The course will cover the following topics (not necessarily in this order). See lectures for additional information.
- Elements of software engineering; object-oriented design, testing
- Design patterns
- Asymptotic complexity, big-oh notation, code and pseudocode analysis
- Stacks, queues, lists
- Sorting algorithms
- Priority queues and heaps
- Tree traversals, iterators
- Search trees, balanced trees
- Hash tables
- Graphs, depth-first and breadth-first search
- Weighted graphs, shortest paths (Dijkstra's algorithm), minimum spanning trees (Kruskal's algorithm)
- Tries, text compression
Late Submission Policy
The following will apply to all homeworks, both program submissions and pen-on-paper submissions. It will NOT apply to the project. We will have a separate policy for the project that will be announced in due time. In particular, you do not need to “save” late days from homework to use them on the project. In the following, 1 day means exactly 24hrs.
- 2 “free” late days total, without penalty, for all homeworks (except project) in aggregate; note that you use up a free late day even if you submit only a portion of the homework late;
- once you have used up your “free” 2 days we subtract from the homework score
- 25 pts if you submit anything 1 day late
- 50 pts if you submit anything 2 days late; after that, no submissions are accepted.
Notice that it is worthwhile for you to submit some of the problems or parts late only if the points you may gain this way are more than the 25 or 50 points that you will lose. In particular, the extra credit will be usually worth less than 25 pts, so by submitting it 1 day late you have nothing to gain and may even lose points for that homework.
- Each assignment and each midterm exam will have a regrade request deadline that will be posted, typically one week after the assignment or exam has been returned with your score. Beyond that deadline, regrades can only be ordered by the course instructor after you discuss with him.
For the pen-on-paper assignments and for the midterms we will always have posted solutions and posted grading rubrics. Please consult these carefully before requesting a regrade, especially if you think you did not get enough partial credit points. Partial credit is an inexact discipline and we will stick to what the grading rubric says because it was what everybody else got.
You will need to fill out this form and bring to the course admin, Cheryl Hickey, in Levine 502, together with the assignment or the exam, by the regrade deadline. On the form you will need to indicate which questions should be regraded and what you think the grading errors were.
- For the programming assignments (homework or project) we allow you to indicate small errors (see below) that you have made, which, when fixed, will allow your programs to pass autograder tests. You will need to send an email, by the regrade deadline, to email@example.com identifying exactly the error in your code and including a precise description of the fix that needs to be made. The fix shouldn't require changing more than 1-2 lines of code. A TA will make the change and rerun the autograder tests. If this results in additional points for you, only 80% of these points will be added to your score. If this results in fewer points than you had originally no change will be made to your score.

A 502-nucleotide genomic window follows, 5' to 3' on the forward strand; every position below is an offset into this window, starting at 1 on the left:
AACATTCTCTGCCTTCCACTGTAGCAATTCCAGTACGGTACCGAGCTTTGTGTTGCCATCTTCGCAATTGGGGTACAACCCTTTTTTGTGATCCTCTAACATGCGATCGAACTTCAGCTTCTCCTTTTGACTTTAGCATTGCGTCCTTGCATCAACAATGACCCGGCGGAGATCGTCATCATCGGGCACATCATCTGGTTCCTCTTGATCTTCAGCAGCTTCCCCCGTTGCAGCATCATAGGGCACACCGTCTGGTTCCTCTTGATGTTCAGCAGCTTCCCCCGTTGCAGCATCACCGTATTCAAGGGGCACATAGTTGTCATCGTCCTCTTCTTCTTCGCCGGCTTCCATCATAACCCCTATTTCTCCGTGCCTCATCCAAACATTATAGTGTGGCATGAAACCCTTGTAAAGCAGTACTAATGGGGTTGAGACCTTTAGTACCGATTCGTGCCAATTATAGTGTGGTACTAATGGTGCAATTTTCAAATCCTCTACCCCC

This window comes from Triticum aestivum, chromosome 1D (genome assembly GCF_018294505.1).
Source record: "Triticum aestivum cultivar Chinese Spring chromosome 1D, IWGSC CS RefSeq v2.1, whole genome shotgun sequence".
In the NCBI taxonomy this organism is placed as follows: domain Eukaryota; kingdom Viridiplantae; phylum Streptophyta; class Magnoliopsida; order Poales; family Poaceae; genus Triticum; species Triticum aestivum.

The CIS121 No-Collaboration-Whatsoever Policy
You ARE allowed to
- Discuss low-level issues, e.g., the meaning of Java constructs, how to use the computing environment.
- Discuss high-level questions such as what the instructor/lab TA said, the content of the textbook or other general resources.
You ARE NOT allowed to
- Discuss issues directly pertaining to the homework questions or their solutions.
- See another students homework solutions, or
- Show your solutions to another student
- This includes asking a classmate to debug your code and agreeing to debug a classmate’s code. If you do this during office hours, know that the TAs are REQUIRED to report your names to the instructor.
- Share any code except the code that is being made available by us on the course website to be used specifically with your solutions
- Occasionally, a SMALL snippet of code FROM THE TEXTBOOK may help your work. You can use such a snippet WITH ATTRIBUTION, i.e., provided you add a comment in which you make clear you copied it from the textbook.
- You can NOT use snippets of code from the Internet (e.g., StackOverflow.com and similar).
- Look at other people’s information
- If you find a terminal on which somebody else has logged in and forgot to log out, you MUST log them out
- When somebody else is typing a password in front of you MUST look out the window, or at your shoes, or at the picture of Brad Pitt or Angelina Jolie that you carry on your keychain.
- Use any code downloaded from the Internet or sent to you by email, Facebook, text, Twitter, or even scribbled notes passed from hand to hand :)
- Share the material that we post for this course with anybody who is not a registered student in this course or a staff member.
- If you find any such material already posted somewhere else you MUST inform the course instructor immediately. Same if you are contacted by people who offer to solve your homework for money, or who knows what else. Use your common sense and ask any member of the staff if you are not sure about a resource you are considering.
Any violation of this policy will be dealt with severely.
OK, all this sounds horrible and I apologize for this, but better safe than sorry... Otherwise, try to enjoy CIS 121 as much as possible :)